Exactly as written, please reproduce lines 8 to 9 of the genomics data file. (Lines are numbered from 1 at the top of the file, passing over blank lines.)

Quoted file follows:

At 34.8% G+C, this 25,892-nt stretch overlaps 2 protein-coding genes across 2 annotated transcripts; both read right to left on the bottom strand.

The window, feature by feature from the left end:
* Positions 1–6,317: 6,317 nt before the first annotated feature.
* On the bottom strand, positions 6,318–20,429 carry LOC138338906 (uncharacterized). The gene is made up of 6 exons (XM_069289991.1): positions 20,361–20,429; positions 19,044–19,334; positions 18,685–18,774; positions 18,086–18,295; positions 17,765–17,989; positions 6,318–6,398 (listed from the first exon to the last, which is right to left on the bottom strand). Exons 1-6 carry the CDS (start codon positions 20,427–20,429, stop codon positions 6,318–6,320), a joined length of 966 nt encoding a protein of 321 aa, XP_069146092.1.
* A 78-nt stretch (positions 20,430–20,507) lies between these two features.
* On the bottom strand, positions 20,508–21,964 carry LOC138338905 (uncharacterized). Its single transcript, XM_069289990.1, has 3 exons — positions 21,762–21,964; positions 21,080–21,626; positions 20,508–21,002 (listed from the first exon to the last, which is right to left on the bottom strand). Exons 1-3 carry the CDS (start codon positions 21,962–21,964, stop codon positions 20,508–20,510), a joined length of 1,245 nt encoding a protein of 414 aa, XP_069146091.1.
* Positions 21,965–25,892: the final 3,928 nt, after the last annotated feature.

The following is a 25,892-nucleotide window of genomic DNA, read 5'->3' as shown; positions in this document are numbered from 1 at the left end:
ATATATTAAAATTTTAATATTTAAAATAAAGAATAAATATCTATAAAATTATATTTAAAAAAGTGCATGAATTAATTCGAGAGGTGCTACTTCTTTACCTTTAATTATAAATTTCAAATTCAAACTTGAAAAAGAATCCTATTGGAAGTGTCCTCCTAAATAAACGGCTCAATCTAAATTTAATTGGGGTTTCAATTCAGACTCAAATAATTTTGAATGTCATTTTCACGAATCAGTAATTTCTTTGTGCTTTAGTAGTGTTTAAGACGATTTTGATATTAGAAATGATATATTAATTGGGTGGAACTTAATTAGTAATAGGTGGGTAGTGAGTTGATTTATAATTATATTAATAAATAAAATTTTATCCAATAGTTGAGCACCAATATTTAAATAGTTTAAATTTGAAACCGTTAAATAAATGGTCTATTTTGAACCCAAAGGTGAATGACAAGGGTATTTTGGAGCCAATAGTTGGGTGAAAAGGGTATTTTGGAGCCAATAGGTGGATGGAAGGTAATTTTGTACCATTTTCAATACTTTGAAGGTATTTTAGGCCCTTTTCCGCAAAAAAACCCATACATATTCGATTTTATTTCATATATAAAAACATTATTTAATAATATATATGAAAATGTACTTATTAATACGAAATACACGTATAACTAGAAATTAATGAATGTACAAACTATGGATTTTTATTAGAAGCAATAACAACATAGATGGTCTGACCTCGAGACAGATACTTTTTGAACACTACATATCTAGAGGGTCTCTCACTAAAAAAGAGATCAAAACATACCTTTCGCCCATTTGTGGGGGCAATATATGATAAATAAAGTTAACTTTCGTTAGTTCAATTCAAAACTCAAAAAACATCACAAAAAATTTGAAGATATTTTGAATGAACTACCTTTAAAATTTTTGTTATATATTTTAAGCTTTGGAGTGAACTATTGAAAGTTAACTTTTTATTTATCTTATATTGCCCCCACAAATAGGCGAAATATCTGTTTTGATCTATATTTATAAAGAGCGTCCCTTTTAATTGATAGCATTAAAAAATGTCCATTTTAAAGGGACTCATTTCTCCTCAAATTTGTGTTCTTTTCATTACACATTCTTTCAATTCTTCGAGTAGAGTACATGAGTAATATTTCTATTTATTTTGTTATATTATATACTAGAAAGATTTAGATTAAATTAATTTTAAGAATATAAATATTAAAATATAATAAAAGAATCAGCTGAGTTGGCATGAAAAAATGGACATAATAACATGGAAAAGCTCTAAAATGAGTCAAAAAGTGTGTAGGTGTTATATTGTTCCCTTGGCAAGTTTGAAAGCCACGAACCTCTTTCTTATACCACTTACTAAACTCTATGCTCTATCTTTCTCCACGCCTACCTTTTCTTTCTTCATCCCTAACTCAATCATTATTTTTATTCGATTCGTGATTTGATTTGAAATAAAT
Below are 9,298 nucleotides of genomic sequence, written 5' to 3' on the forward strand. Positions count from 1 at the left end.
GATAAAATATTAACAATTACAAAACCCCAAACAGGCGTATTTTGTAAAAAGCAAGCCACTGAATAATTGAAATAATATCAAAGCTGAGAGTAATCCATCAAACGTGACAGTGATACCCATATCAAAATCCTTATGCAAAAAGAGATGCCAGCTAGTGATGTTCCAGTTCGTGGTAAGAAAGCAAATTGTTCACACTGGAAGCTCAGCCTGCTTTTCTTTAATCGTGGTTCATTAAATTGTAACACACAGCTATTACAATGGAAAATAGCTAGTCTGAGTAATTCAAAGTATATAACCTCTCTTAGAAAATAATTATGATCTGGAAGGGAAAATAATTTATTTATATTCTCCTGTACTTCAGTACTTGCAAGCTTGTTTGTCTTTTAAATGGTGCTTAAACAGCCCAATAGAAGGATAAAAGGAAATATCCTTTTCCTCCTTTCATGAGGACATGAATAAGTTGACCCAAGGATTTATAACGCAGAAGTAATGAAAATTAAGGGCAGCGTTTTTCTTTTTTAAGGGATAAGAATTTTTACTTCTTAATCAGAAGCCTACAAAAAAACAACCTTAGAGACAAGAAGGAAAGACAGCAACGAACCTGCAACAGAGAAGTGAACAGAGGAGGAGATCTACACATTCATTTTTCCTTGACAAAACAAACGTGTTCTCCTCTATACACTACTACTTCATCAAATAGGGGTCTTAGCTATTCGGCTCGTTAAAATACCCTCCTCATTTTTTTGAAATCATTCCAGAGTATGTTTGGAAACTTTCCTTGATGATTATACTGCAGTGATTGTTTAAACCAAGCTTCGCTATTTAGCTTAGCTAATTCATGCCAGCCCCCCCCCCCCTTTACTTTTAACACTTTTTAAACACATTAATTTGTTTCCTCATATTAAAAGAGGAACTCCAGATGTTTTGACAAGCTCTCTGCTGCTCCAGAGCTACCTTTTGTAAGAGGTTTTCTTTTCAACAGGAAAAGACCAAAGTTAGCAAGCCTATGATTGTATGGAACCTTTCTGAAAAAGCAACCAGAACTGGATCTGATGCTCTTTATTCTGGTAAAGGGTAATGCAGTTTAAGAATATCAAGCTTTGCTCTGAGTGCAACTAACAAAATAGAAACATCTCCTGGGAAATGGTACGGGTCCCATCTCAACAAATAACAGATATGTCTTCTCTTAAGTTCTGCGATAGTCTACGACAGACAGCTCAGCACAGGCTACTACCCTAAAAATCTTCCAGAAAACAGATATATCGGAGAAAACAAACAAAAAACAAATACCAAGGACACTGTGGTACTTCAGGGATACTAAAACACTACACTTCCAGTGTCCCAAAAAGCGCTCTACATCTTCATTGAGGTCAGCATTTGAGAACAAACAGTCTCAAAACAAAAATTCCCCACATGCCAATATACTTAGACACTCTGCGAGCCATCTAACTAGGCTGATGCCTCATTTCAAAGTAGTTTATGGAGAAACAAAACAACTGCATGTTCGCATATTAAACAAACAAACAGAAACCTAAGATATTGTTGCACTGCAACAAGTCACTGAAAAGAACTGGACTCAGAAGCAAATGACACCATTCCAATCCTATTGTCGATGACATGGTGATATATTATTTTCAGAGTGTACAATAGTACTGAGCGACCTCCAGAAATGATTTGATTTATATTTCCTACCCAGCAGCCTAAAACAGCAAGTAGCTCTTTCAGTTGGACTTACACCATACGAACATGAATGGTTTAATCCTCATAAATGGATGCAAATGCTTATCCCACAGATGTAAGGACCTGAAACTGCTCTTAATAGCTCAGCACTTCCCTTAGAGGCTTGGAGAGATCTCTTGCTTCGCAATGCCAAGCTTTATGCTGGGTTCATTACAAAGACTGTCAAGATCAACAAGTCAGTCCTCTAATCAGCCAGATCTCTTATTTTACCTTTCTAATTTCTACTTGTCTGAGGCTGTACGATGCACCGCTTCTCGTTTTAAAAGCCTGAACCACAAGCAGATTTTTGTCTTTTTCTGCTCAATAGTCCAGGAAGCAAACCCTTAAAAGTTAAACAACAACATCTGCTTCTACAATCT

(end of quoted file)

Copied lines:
The following is a 25,892-nucleotide window of genomic DNA, read 5'->3' as shown; positions in this document are numbered from 1 at the left end:
ATATATTAAAATTTTAATATTTAAAATAAAGAATAAATATCTATAAAATTATATTTAAAAAAGTGCATGAATTAATTCGAGAGGTGCTACTTCTTTACCTTTAATTATAAATTTCAAATTCAAACTTGAAAAAGAATCCTATTGGAAGTGTCCTCCTAAATAAACGGCTCAATCTAAATTTAATTGGGGTTTCAATTCAGACTCAAATAATTTTGAATGTCATTTTCACGAATCAGTAATTTCTTTGTGCTTTAGTAGTGTTTAAGACGATTTTGATATTAGAAATGATATATTAATTGGGTGGAACTTAATTAGTAATAGGTGGGTAGTGAGTTGATTTATAATTATATTAATAAATAAAATTTTATCCAATAGTTGAGCACCAATATTTAAATAGTTTAAATTTGAAACCGTTAAATAAATGGTCTATTTTGAACCCAAAGGTGAATGACAAGGGTATTTTGGAGCCAATAGTTGGGTGAAAAGGGTATTTTGGAGCCAATAGGTGGATGGAAGGTAATTTTGTACCATTTTCAATACTTTGAAGGTATTTTAGGCCCTTTTCCGCAAAAAAACCCATACATATTCGATTTTATTTCATATATAAAAACATTATTTAATAATATATATGAAAATGTACTTATTAATACGAAATACACGTATAACTAGAAATTAATGAATGTACAAACTATGGATTTTTATTAGAAGCAATAACAACATAGATGGTCTGACCTCGAGACAGATACTTTTTGAACACTACATATCTAGAGGGTCTCTCACTAAAAAAGAGATCAAAACATACCTTTCGCCCATTTGTGGGGGCAATATATGATAAATAAAGTTAACTTTCGTTAGTTCAATTCAAAACTCAAAAAACATCACAAAAAATTTGAAGATATTTTGAATGAACTACCTTTAAAATTTTTGTTATATATTTTAAGCTTTGGAGTGAACTATTGAAAGTTAACTTTTTATTTATCTTATATTGCCCCCACAAATAGGCGAAATATCTGTTTTGATCTATATTTATAAAGAGCGTCCCTTTTAATTGATAGCATTAAAAAATGTCCATTTTAAAGGGACTCATTTCTCCTCAAATTTGTGTTCTTTTCATTACACATTCTTTCAATTCTTCGAGTAGAGTACATGAGTAATATTTCTATTTATTTTGTTATATTATATACTAGAAAGATTTAGATTAAATTAATTTTAAGAATATAAATATTAAAATATAATAAAAGAATCAGCTGAGTTGGCATGAAAAAATGGACATAATAACATGGAAAAGCTCTAAAATGAGTCAAAAAGTGTGTAGGTGTTATATTGTTCCCTTGGCAAGTTTGAAAGCCACGAACCTCTTTCTTATACCACTTACTAAACTCTATGCTCTATCTTTCTCCACGCCTACCTTTTCTTTCTTCATCCCTAACTCAATCATTATTTTTATTCGATTCGTGATTTGATTTGAAATAAAT